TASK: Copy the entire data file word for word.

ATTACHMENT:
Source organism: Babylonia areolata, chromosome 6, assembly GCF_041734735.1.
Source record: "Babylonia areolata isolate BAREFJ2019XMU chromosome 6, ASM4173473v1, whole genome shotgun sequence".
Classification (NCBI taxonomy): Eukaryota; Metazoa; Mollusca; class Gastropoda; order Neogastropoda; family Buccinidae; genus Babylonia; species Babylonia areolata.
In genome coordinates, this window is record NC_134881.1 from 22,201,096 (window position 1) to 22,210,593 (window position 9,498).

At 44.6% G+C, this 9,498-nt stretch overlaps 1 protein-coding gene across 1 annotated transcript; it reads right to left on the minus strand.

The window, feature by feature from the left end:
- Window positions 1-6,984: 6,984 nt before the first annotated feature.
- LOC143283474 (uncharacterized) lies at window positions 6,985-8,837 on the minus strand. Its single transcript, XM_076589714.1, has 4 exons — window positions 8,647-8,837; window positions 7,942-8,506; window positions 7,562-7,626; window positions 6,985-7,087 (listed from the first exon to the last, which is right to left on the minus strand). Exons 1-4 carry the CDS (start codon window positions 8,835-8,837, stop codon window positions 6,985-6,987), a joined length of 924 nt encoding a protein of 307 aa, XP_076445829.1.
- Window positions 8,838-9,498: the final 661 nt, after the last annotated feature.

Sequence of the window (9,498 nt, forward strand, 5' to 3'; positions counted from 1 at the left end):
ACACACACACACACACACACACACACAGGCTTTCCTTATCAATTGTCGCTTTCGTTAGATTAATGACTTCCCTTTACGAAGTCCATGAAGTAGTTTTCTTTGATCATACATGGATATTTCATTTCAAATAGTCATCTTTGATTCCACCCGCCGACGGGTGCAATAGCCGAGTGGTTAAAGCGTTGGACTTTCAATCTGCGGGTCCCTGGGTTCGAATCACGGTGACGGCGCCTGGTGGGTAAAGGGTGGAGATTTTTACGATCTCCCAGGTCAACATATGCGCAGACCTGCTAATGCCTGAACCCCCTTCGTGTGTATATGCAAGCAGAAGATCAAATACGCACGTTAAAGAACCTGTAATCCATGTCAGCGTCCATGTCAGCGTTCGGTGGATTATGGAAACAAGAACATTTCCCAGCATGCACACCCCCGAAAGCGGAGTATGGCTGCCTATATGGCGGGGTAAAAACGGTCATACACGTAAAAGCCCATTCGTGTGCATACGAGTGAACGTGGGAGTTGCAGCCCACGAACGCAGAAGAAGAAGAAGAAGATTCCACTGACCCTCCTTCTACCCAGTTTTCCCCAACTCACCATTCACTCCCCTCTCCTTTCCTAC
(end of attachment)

Source organism: Babylonia areolata, chromosome 6, assembly GCF_041734735.1.
Source record: "Babylonia areolata isolate BAREFJ2019XMU chromosome 6, ASM4173473v1, whole genome shotgun sequence".
Classification (NCBI taxonomy): Eukaryota; Metazoa; Mollusca; class Gastropoda; order Neogastropoda; family Buccinidae; genus Babylonia; species Babylonia areolata.
In genome coordinates, this window is record NC_134881.1 from 22,201,096 (window position 1) to 22,210,593 (window position 9,498).

At 44.6% G+C, this 9,498-nt stretch overlaps 1 protein-coding gene across 1 annotated transcript; it reads right to left on the minus strand.

The window, feature by feature from the left end:
- Window positions 1-6,984: 6,984 nt before the first annotated feature.
- LOC143283474 (uncharacterized) lies at window positions 6,985-8,837 on the minus strand. Its single transcript, XM_076589714.1, has 4 exons — window positions 8,647-8,837; window positions 7,942-8,506; window positions 7,562-7,626; window positions 6,985-7,087 (listed from the first exon to the last, which is right to left on the minus strand). Exons 1-4 carry the CDS (start codon window positions 8,835-8,837, stop codon window positions 6,985-6,987), a joined length of 924 nt encoding a protein of 307 aa, XP_076445829.1.
- Window positions 8,838-9,498: the final 661 nt, after the last annotated feature.

Sequence of the window (9,498 nt, forward strand, 5' to 3'; positions counted from 1 at the left end):
ACACACACACACACACACACACACACAGGCTTTCCTTATCAATTGTCGCTTTCGTTAGATTAATGACTTCCCTTTACGAAGTCCATGAAGTAGTTTTCTTTGATCATACATGGATATTTCATTTCAAATAGTCATCTTTGATTCCACCCGCCGACGGGTGCAATAGCCGAGTGGTTAAAGCGTTGGACTTTCAATCTGCGGGTCCCTGGGTTCGAATCACGGTGACGGCGCCTGGTGGGTAAAGGGTGGAGATTTTTACGATCTCCCAGGTCAACATATGCGCAGACCTGCTAATGCCTGAACCCCCTTCGTGTGTATATGCAAGCAGAAGATCAAATACGCACGTTAAAGAACCTGTAATCCATGTCAGCGTCCATGTCAGCGTTCGGTGGATTATGGAAACAAGAACATTTCCCAGCATGCACACCCCCGAAAGCGGAGTATGGCTGCCTATATGGCGGGGTAAAAACGGTCATACACGTAAAAGCCCATTCGTGTGCATACGAGTGAACGTGGGAGTTGCAGCCCACGAACGCAGAAGAAGAAGAAGAAGATTCCACTGACCCTCCTTCTACCCAGTTTTCCCCAACTCACCATTCACTCCCCTCTCCTTTCCTAC